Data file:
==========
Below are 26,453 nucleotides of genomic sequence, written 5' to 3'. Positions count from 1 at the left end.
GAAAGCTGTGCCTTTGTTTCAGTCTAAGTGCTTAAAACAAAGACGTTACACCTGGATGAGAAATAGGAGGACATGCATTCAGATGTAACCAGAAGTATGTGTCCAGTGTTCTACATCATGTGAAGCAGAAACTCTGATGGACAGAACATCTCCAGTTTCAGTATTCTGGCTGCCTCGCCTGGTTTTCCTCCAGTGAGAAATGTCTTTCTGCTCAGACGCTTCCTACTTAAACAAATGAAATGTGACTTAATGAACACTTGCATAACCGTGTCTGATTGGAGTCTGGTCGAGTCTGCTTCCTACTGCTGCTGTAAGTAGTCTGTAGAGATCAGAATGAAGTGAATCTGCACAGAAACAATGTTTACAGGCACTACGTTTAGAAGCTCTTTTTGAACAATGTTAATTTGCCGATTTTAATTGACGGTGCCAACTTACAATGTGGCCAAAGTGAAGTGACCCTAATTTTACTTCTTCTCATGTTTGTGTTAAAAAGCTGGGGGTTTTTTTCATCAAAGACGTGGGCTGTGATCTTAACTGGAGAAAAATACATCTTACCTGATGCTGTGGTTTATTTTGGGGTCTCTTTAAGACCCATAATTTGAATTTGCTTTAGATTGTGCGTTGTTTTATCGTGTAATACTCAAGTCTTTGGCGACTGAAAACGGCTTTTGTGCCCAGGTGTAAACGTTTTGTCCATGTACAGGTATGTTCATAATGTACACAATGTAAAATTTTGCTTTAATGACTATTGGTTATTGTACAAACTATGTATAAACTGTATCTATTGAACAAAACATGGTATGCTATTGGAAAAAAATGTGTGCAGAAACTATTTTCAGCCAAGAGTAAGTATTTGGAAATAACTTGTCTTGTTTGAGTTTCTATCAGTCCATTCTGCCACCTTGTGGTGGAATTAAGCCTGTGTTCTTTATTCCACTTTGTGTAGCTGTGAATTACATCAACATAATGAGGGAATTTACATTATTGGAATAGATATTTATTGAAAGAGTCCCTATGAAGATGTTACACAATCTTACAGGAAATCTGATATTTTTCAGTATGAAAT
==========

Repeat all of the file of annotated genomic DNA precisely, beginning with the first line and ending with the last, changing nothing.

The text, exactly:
Below are 26,453 nucleotides of genomic sequence, written 5' to 3'. Positions count from 1 at the left end.
GAAAGCTGTGCCTTTGTTTCAGTCTAAGTGCTTAAAACAAAGACGTTACACCTGGATGAGAAATAGGAGGACATGCATTCAGATGTAACCAGAAGTATGTGTCCAGTGTTCTACATCATGTGAAGCAGAAACTCTGATGGACAGAACATCTCCAGTTTCAGTATTCTGGCTGCCTCGCCTGGTTTTCCTCCAGTGAGAAATGTCTTTCTGCTCAGACGCTTCCTACTTAAACAAATGAAATGTGACTTAATGAACACTTGCATAACCGTGTCTGATTGGAGTCTGGTCGAGTCTGCTTCCTACTGCTGCTGTAAGTAGTCTGTAGAGATCAGAATGAAGTGAATCTGCACAGAAACAATGTTTACAGGCACTACGTTTAGAAGCTCTTTTTGAACAATGTTAATTTGCCGATTTTAATTGACGGTGCCAACTTACAATGTGGCCAAAGTGAAGTGACCCTAATTTTACTTCTTCTCATGTTTGTGTTAAAAAGCTGGGGGTTTTTTTCATCAAAGACGTGGGCTGTGATCTTAACTGGAGAAAAATACATCTTACCTGATGCTGTGGTTTATTTTGGGGTCTCTTTAAGACCCATAATTTGAATTTGCTTTAGATTGTGCGTTGTTTTATCGTGTAATACTCAAGTCTTTGGCGACTGAAAACGGCTTTTGTGCCCAGGTGTAAACGTTTTGTCCATGTACAGGTATGTTCATAATGTACACAATGTAAAATTTTGCTTTAATGACTATTGGTTATTGTACAAACTATGTATAAACTGTATCTATTGAACAAAACATGGTATGCTATTGGAAAAAAATGTGTGCAGAAACTATTTTCAGCCAAGAGTAAGTATTTGGAAATAACTTGTCTTGTTTGAGTTTCTATCAGTCCATTCTGCCACCTTGTGGTGGAATTAAGCCTGTGTTCTTTATTCCACTTTGTGTAGCTGTGAATTACATCAACATAATGAGGGAATTTACATTATTGGAATAGATATTTATTGAAAGAGTCCCTATGAAGATGTTACACAATCTTACAGGAAATCTGATATTTTTCAGTATGAAAT